“Show me the incentive and I will show you the outcome.”
The reason “conspiracy theory” works so well to dismiss arguments is not because powerful actors don’t sometimes plan malign deeds in secret, or that it’s wrong to theorize about the possibility thereof. It’s that the phrase has come to connote unrealistic, large-scale planning such that everyone but you and your fellow paranoiacs are in on it, i.e., a far-fetched fantasy only plausible if you are mentally ill.
Your view that the vaccine has myriad adverse effects, doesn’t stop the spread and doesn’t offer protection remotely as durable as natural immunity was a “conspiracy theory” because if that were true, then billions of people, who willingly took it, and their doctors, who willingly recommended it, would all have had to be in on it. Do you really think all those people and their doctors got together, signed a secret pact to lie about the vaccine and its efficacy, and that we wouldn’t be aware of it?
Of course, no one who alleged the vaccine wasn’t all it was cracked up to be believed in such a conspiracy. The “conspiracy theory” dismissal was a lazy straw man. Those who believed the vaccine was neither as safe nor effective as advertised likely believed something more like (1) a safe and effective vaccine during a scary pandemic would be a massive profit source for large pharmaceutical companies; (2) government officials are largely controlled by big corporations like banks, weapons manufacturers, big tech and pharmaceutical companies; (3) the scientific community largely depends on grants from government and large corporations; (4) dissenting scientists, doctors and academics were punished for their skepticism, while those who promoted it were rewarded; and (5) people terrorized by exaggerated depictions of covid’s lethality were eager to believe in something to save them and end the pandemic.
(1) Is obviously true, (2) is a sad fact of modern politics, (3) also a fact, (4) examples of this are legion and (5) beyond dispute.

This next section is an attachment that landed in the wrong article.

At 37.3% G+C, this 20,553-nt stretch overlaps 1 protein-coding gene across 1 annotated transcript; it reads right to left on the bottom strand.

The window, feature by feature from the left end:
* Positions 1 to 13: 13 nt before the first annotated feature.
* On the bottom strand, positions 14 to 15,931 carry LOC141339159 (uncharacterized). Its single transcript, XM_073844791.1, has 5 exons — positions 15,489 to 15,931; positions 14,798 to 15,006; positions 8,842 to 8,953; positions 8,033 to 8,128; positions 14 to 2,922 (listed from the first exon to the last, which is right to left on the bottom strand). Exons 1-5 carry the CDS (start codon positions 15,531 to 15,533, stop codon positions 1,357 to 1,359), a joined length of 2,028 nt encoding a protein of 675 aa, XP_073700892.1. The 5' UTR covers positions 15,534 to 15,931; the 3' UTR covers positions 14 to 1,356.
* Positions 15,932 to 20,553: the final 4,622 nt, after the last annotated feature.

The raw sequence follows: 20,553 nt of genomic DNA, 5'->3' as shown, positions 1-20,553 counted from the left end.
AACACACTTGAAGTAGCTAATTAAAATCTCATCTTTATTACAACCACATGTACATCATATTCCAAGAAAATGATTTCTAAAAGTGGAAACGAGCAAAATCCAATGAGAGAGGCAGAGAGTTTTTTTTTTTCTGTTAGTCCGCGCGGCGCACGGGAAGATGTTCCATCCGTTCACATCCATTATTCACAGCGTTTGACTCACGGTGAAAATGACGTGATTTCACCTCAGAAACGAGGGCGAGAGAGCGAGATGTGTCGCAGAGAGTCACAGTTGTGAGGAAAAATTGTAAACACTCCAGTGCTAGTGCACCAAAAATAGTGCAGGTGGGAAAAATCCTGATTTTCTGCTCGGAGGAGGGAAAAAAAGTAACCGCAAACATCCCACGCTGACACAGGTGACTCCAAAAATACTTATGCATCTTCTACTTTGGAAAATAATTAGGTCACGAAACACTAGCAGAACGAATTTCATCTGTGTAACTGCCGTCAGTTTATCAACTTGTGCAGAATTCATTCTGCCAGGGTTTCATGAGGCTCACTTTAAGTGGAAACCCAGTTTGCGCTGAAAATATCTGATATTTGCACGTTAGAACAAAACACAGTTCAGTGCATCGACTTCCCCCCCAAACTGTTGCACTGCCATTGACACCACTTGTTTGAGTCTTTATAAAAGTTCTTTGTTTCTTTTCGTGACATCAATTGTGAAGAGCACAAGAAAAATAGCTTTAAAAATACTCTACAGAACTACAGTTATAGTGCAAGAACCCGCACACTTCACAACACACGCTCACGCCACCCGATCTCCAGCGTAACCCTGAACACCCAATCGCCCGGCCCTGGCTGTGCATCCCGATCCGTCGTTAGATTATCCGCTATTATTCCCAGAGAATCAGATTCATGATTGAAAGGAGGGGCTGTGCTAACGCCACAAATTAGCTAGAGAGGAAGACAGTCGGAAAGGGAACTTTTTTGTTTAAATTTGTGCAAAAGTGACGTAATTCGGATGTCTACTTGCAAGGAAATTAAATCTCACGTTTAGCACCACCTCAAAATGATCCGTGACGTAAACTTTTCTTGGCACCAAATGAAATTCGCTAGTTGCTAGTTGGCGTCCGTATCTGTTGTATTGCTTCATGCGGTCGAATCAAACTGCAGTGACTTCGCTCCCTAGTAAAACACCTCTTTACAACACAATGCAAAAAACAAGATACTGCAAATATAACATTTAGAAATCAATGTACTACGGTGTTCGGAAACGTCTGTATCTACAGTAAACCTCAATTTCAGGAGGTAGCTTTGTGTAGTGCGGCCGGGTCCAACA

Yes, this is a conspiracy of sorts, but it’s more a conspiracy to make money by accentuating the positives, seeing what one wants to see, ignoring the negatives and creating powerful incentives to bring people on board. It does not require all these parties getting together and explicitly agreeing to lie to everyone who’s not in on the plot.
That’s more or less obvious to people who are paying attention, but the more interesting conspiracy theory question is pointed back on its invoker: What about all those scientists, doctors and academics, of which there are thousands, who didn’t believe the vaccine was as advertised? You really think thousands of doctors conspired to fake VAERS reports, thousands of scientists conspired unsuccessfully to push for informed consent at the cost of their livelihoods and reputations? Or might they be earnestly telling the truth?
When you consider the two sides, one requires no grand conspiracy theory to explain the behavior because the incentives are in plain sight. All it took was the profit motive, and people willing to participate in a lie by omitting certain small details here, dismissing some reports there, interpreting the data as they were overwhelmingly incentivized to see it. The other side, for which not only were their scant incentives — a few doctors and scientists got some social media notoriety before being deplatformed — there were powerful deterrents, the loss of reputation, livelihood and vitriolic personal attacks. To explain the theory behind so many of them sticking their necks out on the chopping block, one needs either (1) an extremely farfetched conspiracy theory; or (2) by conceding that right or wrong, they were certainly earnest, trying to do their jobs in good conscience.
Of course, we now know they were largely correct, as it turns out the vaccine doesn’t stop the spread as advertised, doesn’t provide lasting immunity (why else would you be on your fourth and fifth dose) and has caused a staggering number of reported adverse reactions. But that’s almost beside the point which is that the true conspiracy theorists were always the ones who concocted farfetched theories explaining why so many doctors and scientists would speak out when the incentives — other than having a clean conscience and credible ethics — were to shut up and go along.